Starlink Corn: A Risk Analysis

Bucchini, Luca; Goldman, Lynn R.
January 2002
Environmental Health Perspectives;Jan2002, Vol. 110 Issue 1, p5
Academic Journal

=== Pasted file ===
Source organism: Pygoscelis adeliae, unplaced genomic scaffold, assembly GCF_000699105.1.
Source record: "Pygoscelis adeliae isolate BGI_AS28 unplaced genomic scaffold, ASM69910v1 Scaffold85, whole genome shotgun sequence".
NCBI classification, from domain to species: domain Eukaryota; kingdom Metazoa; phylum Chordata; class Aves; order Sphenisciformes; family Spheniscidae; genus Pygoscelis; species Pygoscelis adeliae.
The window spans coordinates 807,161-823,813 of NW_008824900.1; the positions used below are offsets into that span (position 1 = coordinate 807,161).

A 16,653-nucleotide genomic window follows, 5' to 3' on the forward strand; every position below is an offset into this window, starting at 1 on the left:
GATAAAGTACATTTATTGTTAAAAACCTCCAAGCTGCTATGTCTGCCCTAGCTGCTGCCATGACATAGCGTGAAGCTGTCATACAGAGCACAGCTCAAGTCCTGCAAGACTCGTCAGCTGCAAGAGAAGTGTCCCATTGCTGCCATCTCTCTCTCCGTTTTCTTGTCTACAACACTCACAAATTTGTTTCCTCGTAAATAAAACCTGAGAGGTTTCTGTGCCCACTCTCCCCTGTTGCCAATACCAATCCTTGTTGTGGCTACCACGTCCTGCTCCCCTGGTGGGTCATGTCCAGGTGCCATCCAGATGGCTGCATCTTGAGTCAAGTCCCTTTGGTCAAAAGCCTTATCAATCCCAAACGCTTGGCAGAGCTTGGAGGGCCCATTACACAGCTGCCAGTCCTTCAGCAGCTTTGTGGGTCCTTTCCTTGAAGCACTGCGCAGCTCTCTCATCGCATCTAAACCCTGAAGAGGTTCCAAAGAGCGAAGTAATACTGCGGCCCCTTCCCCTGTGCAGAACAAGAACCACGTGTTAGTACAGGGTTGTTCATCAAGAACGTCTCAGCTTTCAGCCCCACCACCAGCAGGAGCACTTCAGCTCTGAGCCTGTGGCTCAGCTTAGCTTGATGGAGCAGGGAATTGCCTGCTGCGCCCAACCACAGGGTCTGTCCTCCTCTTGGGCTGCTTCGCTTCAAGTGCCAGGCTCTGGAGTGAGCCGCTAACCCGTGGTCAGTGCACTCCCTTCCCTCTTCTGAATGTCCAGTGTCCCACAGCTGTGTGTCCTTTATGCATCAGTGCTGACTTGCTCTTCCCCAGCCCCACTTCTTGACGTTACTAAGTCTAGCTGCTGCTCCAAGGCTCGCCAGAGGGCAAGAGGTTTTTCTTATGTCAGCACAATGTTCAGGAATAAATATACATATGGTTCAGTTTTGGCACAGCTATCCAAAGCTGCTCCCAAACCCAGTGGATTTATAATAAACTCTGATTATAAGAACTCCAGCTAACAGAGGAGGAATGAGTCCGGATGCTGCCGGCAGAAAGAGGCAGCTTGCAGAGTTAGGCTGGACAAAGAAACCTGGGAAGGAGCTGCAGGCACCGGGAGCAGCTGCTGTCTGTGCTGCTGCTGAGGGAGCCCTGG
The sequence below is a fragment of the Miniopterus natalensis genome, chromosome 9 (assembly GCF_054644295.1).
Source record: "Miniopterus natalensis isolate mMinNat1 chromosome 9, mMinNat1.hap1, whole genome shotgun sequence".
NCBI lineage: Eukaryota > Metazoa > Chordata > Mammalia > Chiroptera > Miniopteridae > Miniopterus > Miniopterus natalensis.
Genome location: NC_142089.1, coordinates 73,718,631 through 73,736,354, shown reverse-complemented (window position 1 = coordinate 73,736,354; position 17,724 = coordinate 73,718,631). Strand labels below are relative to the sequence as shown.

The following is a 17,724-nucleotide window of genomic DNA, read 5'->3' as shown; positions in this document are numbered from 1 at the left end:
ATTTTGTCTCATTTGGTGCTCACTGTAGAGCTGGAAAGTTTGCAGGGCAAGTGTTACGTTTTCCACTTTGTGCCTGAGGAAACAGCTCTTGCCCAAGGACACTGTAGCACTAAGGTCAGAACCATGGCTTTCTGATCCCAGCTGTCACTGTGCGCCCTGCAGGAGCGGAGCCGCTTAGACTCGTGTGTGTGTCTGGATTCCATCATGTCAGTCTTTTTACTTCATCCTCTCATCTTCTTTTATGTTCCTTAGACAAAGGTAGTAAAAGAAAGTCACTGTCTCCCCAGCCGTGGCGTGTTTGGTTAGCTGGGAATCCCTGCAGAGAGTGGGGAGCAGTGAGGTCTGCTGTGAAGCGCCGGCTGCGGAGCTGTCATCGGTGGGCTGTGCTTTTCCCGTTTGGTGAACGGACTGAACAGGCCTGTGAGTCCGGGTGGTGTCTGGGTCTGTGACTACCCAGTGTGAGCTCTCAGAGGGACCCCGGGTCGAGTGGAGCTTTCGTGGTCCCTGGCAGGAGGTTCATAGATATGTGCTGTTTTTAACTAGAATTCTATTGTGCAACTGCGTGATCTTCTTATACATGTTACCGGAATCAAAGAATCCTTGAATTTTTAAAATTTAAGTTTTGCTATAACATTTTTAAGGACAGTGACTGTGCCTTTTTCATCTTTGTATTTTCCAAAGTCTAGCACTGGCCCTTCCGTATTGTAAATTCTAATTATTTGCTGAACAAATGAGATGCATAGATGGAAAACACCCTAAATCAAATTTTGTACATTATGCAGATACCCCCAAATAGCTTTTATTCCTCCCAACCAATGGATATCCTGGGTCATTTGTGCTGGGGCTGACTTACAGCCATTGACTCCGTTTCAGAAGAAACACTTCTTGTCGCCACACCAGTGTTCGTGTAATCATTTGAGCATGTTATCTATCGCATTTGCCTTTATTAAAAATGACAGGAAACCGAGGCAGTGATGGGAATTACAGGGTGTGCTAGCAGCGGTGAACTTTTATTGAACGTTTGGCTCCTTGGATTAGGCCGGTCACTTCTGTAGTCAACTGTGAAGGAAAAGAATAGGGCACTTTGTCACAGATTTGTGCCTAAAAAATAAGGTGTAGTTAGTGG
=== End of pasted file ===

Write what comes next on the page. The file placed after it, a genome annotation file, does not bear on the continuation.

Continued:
Modem biotechnology has dramatically increased our ability to alter the agronomic traits of plants. Among the novel traits that biotechnology has made available, an important group includes Bacillus thuringiensis (Bt)-derived insect resistance. This technology has been applied to potatoes, cotton, and corn. Benefits of Bt crops, and biotechnology generally, can be realized only if risks are assessed and managed properly. The case of Starlink corn, a plant modified with a gene that encodes the Bt protein Cry9c, was a severe test of U.S. regulatory agencies. The U.S. Environmental Protection Agency had restricted its use to animal feed due to concern about the potential for allergenicity. However, Starlink corn was later found throughout the human food supply, resulting in food recalls by the Food and Drug Administration and significant disruption of the food supply. Here we examine the regulatory history of Starlink, the assessment framework employed by the U.S. government, assumptions and information gaps, and the key elements of government efforts to manage the product. We explore the impacts on regulations, science, and society and conclude that only significant advances in our understanding of food allergies and improvements in monitoring and enforcement will avoid similar events in the future. Specifically, we need to develop a stronger fundamental basis for predicting allergic sensitization and reactions if novel proteins are to be introduced in this fashion. Mechanisms are needed to assure that worker and community aeroallergen risks are considered. Requirements are needed for the development of valid assays so that enforcement and post market surveillance activities can be conducted. Key words: allergens, biotechnology, corn, food hypersensitivity, pesticides, risk assessment. Environ Health Perspect 110:5-13 (2002). [Online 10 December 2001] http://ehpnetl.niehs.nih.gov/docs/2002/110p5-13bucchini/abstra ct.html


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